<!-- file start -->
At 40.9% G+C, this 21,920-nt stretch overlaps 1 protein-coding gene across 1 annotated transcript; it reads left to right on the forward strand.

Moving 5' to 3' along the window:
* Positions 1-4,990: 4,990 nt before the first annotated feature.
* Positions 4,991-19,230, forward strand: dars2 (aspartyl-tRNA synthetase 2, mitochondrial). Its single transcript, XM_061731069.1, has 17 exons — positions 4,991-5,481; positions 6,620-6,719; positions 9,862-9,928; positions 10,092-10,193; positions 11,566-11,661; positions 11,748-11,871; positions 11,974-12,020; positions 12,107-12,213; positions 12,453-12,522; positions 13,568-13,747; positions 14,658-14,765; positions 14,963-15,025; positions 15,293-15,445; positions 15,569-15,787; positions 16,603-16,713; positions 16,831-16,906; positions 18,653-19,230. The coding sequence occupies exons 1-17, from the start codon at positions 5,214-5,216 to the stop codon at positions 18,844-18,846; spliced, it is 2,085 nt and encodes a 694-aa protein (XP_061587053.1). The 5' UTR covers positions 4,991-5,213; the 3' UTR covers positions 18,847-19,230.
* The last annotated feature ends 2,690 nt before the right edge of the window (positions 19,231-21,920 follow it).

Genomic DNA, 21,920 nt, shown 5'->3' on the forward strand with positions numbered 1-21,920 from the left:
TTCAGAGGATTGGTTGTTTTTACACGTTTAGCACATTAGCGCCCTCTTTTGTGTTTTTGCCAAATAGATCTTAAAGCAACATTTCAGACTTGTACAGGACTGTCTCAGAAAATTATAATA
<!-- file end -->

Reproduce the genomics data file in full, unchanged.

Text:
At 40.9% G+C, this 21,920-nt stretch overlaps 1 protein-coding gene across 1 annotated transcript; it reads left to right on the forward strand.

Moving 5' to 3' along the window:
* Positions 1-4,990: 4,990 nt before the first annotated feature.
* Positions 4,991-19,230, forward strand: dars2 (aspartyl-tRNA synthetase 2, mitochondrial). Its single transcript, XM_061731069.1, has 17 exons — positions 4,991-5,481; positions 6,620-6,719; positions 9,862-9,928; positions 10,092-10,193; positions 11,566-11,661; positions 11,748-11,871; positions 11,974-12,020; positions 12,107-12,213; positions 12,453-12,522; positions 13,568-13,747; positions 14,658-14,765; positions 14,963-15,025; positions 15,293-15,445; positions 15,569-15,787; positions 16,603-16,713; positions 16,831-16,906; positions 18,653-19,230. The coding sequence occupies exons 1-17, from the start codon at positions 5,214-5,216 to the stop codon at positions 18,844-18,846; spliced, it is 2,085 nt and encodes a 694-aa protein (XP_061587053.1). The 5' UTR covers positions 4,991-5,213; the 3' UTR covers positions 18,847-19,230.
* The last annotated feature ends 2,690 nt before the right edge of the window (positions 19,231-21,920 follow it).

Genomic DNA, 21,920 nt, shown 5'->3' on the forward strand with positions numbered 1-21,920 from the left:
TTCAGAGGATTGGTTGTTTTTACACGTTTAGCACATTAGCGCCCTCTTTTGTGTTTTTGCCAAATAGATCTTAAAGCAACATTTCAGACTTGTACAGGACTGTCTCAGAAAATTATAATA